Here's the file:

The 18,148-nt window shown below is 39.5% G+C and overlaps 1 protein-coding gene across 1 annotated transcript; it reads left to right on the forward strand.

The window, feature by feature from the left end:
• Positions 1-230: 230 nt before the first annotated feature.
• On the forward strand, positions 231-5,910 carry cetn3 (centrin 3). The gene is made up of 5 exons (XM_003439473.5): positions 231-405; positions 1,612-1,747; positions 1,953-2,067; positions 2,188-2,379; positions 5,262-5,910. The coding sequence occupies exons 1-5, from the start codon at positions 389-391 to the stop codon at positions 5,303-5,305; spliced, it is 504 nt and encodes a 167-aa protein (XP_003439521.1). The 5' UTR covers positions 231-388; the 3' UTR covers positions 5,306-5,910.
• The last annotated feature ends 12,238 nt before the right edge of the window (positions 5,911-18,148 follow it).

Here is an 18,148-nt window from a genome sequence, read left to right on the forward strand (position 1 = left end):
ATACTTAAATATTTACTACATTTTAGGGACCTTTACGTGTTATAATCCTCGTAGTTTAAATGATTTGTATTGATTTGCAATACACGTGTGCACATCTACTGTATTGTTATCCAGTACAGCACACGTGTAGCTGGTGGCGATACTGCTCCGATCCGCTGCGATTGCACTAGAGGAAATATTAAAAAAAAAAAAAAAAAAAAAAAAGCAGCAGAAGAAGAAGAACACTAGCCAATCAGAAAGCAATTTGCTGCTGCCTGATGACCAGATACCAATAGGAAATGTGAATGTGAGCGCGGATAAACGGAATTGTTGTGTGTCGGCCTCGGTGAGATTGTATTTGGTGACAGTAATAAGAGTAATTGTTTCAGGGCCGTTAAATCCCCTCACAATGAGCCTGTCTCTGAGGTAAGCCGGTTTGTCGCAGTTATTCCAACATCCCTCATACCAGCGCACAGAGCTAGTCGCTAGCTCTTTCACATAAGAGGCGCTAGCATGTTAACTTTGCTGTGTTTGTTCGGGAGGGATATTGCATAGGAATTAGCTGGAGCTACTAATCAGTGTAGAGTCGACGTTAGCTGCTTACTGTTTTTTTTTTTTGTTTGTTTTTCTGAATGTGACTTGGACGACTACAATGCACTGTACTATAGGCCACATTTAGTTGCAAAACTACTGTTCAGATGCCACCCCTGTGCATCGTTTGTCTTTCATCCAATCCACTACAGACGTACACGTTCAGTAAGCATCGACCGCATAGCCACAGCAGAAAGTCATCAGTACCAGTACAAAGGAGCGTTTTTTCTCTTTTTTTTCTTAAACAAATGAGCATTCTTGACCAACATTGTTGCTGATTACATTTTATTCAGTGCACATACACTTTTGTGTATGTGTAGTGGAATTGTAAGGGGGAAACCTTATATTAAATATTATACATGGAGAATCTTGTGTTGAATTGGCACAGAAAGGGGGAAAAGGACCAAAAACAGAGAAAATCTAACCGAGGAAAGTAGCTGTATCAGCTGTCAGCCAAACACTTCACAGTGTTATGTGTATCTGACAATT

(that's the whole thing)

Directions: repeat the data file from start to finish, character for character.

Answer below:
The 18,148-nt window shown below is 39.5% G+C and overlaps 1 protein-coding gene across 1 annotated transcript; it reads left to right on the forward strand.

The window, feature by feature from the left end:
• Positions 1-230: 230 nt before the first annotated feature.
• On the forward strand, positions 231-5,910 carry cetn3 (centrin 3). The gene is made up of 5 exons (XM_003439473.5): positions 231-405; positions 1,612-1,747; positions 1,953-2,067; positions 2,188-2,379; positions 5,262-5,910. The coding sequence occupies exons 1-5, from the start codon at positions 389-391 to the stop codon at positions 5,303-5,305; spliced, it is 504 nt and encodes a 167-aa protein (XP_003439521.1). The 5' UTR covers positions 231-388; the 3' UTR covers positions 5,306-5,910.
• The last annotated feature ends 12,238 nt before the right edge of the window (positions 5,911-18,148 follow it).

Here is an 18,148-nt window from a genome sequence, read left to right on the forward strand (position 1 = left end):
ATACTTAAATATTTACTACATTTTAGGGACCTTTACGTGTTATAATCCTCGTAGTTTAAATGATTTGTATTGATTTGCAATACACGTGTGCACATCTACTGTATTGTTATCCAGTACAGCACACGTGTAGCTGGTGGCGATACTGCTCCGATCCGCTGCGATTGCACTAGAGGAAATATTAAAAAAAAAAAAAAAAAAAAAAAAGCAGCAGAAGAAGAAGAACACTAGCCAATCAGAAAGCAATTTGCTGCTGCCTGATGACCAGATACCAATAGGAAATGTGAATGTGAGCGCGGATAAACGGAATTGTTGTGTGTCGGCCTCGGTGAGATTGTATTTGGTGACAGTAATAAGAGTAATTGTTTCAGGGCCGTTAAATCCCCTCACAATGAGCCTGTCTCTGAGGTAAGCCGGTTTGTCGCAGTTATTCCAACATCCCTCATACCAGCGCACAGAGCTAGTCGCTAGCTCTTTCACATAAGAGGCGCTAGCATGTTAACTTTGCTGTGTTTGTTCGGGAGGGATATTGCATAGGAATTAGCTGGAGCTACTAATCAGTGTAGAGTCGACGTTAGCTGCTTACTGTTTTTTTTTTTTGTTTGTTTTTCTGAATGTGACTTGGACGACTACAATGCACTGTACTATAGGCCACATTTAGTTGCAAAACTACTGTTCAGATGCCACCCCTGTGCATCGTTTGTCTTTCATCCAATCCACTACAGACGTACACGTTCAGTAAGCATCGACCGCATAGCCACAGCAGAAAGTCATCAGTACCAGTACAAAGGAGCGTTTTTTCTCTTTTTTTTCTTAAACAAATGAGCATTCTTGACCAACATTGTTGCTGATTACATTTTATTCAGTGCACATACACTTTTGTGTATGTGTAGTGGAATTGTAAGGGGGAAACCTTATATTAAATATTATACATGGAGAATCTTGTGTTGAATTGGCACAGAAAGGGGGAAAAGGACCAAAAACAGAGAAAATCTAACCGAGGAAAGTAGCTGTATCAGCTGTCAGCCAAACACTTCACAGTGTTATGTGTATCTGACAATT